Those of you who bought the Wumme Years box set a while back will find the overlapping Peel Session tracks "Lurcher," "Krautrock," and "Do So" a bit of a redux, but there are also several great alternate mixes including an extended version of "Just a Second," as well as the ambient "Piano Piece" which never made the initial cut. Needless to say, Faust IV is an absolute touchstone in '70s German experimental rock (ahem…Krautrock), and still, in the year 2006, sounds ahead of its time. [GH]








Green & Blue

"Listen to Eddy" Bucci
"Keep On Turning Around" / "Kids in the Street"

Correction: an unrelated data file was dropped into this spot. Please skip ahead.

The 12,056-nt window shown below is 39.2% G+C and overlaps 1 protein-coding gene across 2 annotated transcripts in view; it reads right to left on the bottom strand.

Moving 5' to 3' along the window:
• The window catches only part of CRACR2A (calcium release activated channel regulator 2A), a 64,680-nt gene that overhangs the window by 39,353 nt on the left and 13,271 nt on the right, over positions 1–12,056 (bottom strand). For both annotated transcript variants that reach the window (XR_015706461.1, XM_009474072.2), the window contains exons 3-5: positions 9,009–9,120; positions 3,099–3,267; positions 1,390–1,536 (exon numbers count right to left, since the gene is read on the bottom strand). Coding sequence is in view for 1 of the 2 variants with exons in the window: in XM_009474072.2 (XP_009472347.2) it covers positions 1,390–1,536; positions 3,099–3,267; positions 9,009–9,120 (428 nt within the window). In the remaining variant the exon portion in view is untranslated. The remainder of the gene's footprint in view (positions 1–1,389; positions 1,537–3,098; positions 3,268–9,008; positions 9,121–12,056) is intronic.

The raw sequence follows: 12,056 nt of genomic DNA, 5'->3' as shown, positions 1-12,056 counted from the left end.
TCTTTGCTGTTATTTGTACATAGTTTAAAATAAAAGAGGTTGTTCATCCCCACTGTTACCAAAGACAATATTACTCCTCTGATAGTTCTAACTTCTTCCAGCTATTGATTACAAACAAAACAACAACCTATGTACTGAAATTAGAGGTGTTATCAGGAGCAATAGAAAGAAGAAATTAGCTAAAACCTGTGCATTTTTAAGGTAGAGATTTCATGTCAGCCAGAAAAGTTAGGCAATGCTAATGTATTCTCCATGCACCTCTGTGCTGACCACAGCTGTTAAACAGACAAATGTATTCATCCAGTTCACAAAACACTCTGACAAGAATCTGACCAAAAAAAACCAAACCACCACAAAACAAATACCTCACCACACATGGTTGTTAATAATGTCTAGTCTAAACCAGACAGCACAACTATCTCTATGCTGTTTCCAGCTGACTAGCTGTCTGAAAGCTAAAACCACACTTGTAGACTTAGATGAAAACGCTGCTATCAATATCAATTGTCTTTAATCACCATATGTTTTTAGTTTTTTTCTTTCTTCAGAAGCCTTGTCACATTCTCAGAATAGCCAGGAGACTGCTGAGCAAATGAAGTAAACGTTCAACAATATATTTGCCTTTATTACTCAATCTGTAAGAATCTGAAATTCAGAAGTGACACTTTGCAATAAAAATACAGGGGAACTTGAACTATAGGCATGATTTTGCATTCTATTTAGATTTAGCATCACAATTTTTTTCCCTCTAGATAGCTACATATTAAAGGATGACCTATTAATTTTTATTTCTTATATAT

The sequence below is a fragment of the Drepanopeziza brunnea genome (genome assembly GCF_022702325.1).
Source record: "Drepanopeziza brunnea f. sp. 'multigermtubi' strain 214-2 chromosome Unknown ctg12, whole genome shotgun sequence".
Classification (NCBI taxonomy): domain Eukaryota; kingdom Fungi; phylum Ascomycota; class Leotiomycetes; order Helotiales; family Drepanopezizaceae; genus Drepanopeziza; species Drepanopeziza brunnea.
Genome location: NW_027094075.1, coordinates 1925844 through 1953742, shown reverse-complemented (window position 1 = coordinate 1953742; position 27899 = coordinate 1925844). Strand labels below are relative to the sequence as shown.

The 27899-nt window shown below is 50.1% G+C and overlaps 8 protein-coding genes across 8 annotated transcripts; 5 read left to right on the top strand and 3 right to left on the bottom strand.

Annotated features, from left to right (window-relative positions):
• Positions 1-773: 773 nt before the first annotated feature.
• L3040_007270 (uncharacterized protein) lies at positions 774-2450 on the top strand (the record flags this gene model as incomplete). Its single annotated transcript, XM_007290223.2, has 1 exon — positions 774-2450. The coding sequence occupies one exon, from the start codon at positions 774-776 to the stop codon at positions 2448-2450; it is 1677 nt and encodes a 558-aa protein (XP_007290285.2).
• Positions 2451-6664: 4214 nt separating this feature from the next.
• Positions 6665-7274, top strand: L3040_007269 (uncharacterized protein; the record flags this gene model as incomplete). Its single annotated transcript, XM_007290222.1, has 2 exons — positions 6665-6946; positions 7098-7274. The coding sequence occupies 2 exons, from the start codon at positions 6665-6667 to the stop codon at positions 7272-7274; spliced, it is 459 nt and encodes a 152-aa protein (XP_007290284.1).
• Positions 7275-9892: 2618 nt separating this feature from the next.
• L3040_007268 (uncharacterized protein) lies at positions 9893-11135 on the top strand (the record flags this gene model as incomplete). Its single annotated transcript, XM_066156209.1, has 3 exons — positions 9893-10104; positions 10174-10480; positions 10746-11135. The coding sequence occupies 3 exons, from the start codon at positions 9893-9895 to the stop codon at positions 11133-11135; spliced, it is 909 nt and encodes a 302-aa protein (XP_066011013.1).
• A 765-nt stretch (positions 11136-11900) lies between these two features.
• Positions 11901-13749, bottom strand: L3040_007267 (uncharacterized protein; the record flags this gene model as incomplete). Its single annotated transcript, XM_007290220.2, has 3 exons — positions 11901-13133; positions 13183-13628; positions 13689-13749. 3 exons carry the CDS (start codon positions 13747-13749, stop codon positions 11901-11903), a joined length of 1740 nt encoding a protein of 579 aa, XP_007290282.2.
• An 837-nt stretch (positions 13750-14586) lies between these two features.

Here’s a double-disc mix CD featuring Loco Dice and Ricardo Villalobos, recorded live at the Green & Blue Open Air party, where some danced and some “paddled in the pool to the rhythm of the music.” (New Yorkers just need to imagine an ideal version of PS1's summer parties with Loco Dice and Villalobos as the guest DJs.) We had to review this one with a CD’s worth of Villalobos in the mix...and being an outdoor, summer event, the Chilean-born producer delivers a decidedly uptempo, calypso-tech take. You can even hear people’s screams and whistles creeping into the mix here and there -- on the second CD, Roman's “Jeckle” really kills it (the crowd approval is most audible here) with a dark groove that cuts through the previous Motorcity dub of "Keep on Turning Around." Villalobos definitely lays into an outdoor version of his sound with Donnacha Costello's “Bear Bounces Back,” and kills it again with a beautiful mix into Tejada's “Infected.” More percolatin' house arrives with Sammy Dee and Guido Schneider's “Styleways” and Digitaline's “Rubicube.” (It's here that the mix heads into bubbly, finger-snap minimal house territory, conjuring an image of Villalobos on the beach, wearing Hawaiian print 'Jams'.) Darth Vega into Woody's “Put ‘em Up” is just ri-dick-a-lous -- a throbbing brain-splitter of a track.